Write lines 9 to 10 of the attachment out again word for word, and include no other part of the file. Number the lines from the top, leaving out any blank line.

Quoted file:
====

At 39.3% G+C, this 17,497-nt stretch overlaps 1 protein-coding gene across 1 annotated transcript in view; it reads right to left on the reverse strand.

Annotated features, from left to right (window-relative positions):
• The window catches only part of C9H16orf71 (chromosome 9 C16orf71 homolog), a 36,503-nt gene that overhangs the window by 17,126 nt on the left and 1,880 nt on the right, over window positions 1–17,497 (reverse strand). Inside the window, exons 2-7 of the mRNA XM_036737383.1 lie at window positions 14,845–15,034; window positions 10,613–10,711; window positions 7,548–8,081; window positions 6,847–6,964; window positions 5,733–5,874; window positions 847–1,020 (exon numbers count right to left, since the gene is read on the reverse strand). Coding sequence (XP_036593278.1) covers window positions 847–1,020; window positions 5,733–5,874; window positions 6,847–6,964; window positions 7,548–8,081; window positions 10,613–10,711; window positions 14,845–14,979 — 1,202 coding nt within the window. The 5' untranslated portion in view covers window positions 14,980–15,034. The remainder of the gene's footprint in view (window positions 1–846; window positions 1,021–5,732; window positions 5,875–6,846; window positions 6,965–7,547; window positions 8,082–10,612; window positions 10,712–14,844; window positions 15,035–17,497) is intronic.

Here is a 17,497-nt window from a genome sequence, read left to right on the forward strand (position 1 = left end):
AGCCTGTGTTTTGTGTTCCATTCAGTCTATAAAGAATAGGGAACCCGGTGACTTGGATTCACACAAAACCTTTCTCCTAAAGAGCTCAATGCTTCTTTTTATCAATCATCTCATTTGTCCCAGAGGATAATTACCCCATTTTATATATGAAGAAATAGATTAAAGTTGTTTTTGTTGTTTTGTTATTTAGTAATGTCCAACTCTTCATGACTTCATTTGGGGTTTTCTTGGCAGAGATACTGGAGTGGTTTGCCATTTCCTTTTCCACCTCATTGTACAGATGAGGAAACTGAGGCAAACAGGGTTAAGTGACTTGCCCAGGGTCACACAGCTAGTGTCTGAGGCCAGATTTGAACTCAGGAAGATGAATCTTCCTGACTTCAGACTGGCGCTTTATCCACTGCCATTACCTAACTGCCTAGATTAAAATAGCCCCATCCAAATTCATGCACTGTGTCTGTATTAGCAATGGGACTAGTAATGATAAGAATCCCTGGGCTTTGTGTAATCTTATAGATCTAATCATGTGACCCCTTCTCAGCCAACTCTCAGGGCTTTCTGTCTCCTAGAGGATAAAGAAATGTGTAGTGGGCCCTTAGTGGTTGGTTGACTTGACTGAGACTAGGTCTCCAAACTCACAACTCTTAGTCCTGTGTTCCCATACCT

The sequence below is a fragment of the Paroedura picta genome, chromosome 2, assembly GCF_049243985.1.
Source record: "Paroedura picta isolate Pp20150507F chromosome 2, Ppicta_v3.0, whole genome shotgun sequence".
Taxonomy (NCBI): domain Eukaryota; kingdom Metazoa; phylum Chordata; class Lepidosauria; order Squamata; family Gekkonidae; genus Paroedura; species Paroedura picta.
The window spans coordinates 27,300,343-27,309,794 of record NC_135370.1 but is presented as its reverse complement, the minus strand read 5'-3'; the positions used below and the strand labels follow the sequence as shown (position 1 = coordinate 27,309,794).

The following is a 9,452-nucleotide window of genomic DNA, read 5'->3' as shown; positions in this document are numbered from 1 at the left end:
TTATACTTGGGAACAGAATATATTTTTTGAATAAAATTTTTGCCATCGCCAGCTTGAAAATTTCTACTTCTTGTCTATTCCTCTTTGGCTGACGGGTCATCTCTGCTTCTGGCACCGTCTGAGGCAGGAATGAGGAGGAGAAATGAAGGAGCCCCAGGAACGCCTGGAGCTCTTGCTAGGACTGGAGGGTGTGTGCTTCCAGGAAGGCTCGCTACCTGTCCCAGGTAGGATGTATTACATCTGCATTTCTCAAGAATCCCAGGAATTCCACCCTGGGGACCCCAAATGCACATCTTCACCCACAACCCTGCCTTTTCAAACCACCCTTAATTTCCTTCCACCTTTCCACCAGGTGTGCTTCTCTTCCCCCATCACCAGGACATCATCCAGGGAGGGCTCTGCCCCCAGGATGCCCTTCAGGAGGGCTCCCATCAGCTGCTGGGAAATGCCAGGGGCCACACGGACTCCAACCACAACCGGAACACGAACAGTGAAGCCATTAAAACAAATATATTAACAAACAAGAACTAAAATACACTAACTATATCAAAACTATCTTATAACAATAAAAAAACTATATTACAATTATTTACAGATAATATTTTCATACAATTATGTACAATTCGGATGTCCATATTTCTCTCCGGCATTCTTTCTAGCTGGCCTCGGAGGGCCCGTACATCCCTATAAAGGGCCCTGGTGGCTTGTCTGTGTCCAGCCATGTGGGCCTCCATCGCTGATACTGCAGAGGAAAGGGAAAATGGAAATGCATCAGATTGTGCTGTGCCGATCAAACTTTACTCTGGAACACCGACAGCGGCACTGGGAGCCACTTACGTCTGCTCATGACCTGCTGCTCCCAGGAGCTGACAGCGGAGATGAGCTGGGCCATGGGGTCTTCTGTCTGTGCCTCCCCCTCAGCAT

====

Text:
The window spans coordinates 27,300,343-27,309,794 of record NC_135370.1 but is presented as its reverse complement, the minus strand read 5'-3'; the positions used below and the strand labels follow the sequence as shown (position 1 = coordinate 27,309,794).

The following is a 9,452-nucleotide window of genomic DNA, read 5'->3' as shown; positions in this document are numbered from 1 at the left end: